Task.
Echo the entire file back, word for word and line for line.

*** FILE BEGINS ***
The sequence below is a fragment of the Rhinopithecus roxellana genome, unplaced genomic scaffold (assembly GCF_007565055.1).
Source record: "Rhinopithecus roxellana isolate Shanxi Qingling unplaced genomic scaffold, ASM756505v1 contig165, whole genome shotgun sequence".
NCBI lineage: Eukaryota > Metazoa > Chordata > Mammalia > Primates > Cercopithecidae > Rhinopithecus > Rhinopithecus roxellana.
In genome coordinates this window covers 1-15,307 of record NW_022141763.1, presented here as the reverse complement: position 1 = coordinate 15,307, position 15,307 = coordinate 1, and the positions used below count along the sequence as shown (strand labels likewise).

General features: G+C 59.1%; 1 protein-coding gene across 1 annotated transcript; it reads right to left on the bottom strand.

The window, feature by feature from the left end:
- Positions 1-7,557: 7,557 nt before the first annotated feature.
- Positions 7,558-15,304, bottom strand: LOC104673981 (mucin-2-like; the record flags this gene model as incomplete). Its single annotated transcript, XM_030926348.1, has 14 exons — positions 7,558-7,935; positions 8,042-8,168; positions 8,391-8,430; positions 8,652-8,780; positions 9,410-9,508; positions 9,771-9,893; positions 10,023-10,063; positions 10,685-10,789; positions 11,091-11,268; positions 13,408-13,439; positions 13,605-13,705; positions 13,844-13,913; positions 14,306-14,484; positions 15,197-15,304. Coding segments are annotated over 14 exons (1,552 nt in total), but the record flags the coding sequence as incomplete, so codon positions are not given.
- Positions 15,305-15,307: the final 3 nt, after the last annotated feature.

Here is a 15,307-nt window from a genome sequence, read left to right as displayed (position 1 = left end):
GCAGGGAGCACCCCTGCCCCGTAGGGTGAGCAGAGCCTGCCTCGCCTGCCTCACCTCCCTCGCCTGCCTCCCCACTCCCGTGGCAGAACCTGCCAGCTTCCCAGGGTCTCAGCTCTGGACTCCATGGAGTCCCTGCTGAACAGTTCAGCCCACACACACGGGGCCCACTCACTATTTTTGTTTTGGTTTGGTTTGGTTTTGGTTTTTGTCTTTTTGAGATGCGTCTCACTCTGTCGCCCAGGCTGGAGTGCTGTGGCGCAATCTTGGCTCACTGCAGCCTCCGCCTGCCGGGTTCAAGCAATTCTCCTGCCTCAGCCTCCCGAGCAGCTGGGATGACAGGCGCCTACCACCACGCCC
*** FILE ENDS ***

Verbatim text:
The sequence below is a fragment of the Rhinopithecus roxellana genome, unplaced genomic scaffold (assembly GCF_007565055.1).
Source record: "Rhinopithecus roxellana isolate Shanxi Qingling unplaced genomic scaffold, ASM756505v1 contig165, whole genome shotgun sequence".
NCBI lineage: Eukaryota > Metazoa > Chordata > Mammalia > Primates > Cercopithecidae > Rhinopithecus > Rhinopithecus roxellana.
In genome coordinates this window covers 1-15,307 of record NW_022141763.1, presented here as the reverse complement: position 1 = coordinate 15,307, position 15,307 = coordinate 1, and the positions used below count along the sequence as shown (strand labels likewise).

General features: G+C 59.1%; 1 protein-coding gene across 1 annotated transcript; it reads right to left on the bottom strand.

The window, feature by feature from the left end:
- Positions 1-7,557: 7,557 nt before the first annotated feature.
- Positions 7,558-15,304, bottom strand: LOC104673981 (mucin-2-like; the record flags this gene model as incomplete). Its single annotated transcript, XM_030926348.1, has 14 exons — positions 7,558-7,935; positions 8,042-8,168; positions 8,391-8,430; positions 8,652-8,780; positions 9,410-9,508; positions 9,771-9,893; positions 10,023-10,063; positions 10,685-10,789; positions 11,091-11,268; positions 13,408-13,439; positions 13,605-13,705; positions 13,844-13,913; positions 14,306-14,484; positions 15,197-15,304. Coding segments are annotated over 14 exons (1,552 nt in total), but the record flags the coding sequence as incomplete, so codon positions are not given.
- Positions 15,305-15,307: the final 3 nt, after the last annotated feature.

Here is a 15,307-nt window from a genome sequence, read left to right as displayed (position 1 = left end):
GCAGGGAGCACCCCTGCCCCGTAGGGTGAGCAGAGCCTGCCTCGCCTGCCTCACCTCCCTCGCCTGCCTCCCCACTCCCGTGGCAGAACCTGCCAGCTTCCCAGGGTCTCAGCTCTGGACTCCATGGAGTCCCTGCTGAACAGTTCAGCCCACACACACGGGGCCCACTCACTATTTTTGTTTTGGTTTGGTTTGGTTTTGGTTTTTGTCTTTTTGAGATGCGTCTCACTCTGTCGCCCAGGCTGGAGTGCTGTGGCGCAATCTTGGCTCACTGCAGCCTCCGCCTGCCGGGTTCAAGCAATTCTCCTGCCTCAGCCTCCCGAGCAGCTGGGATGACAGGCGCCTACCACCACGCCC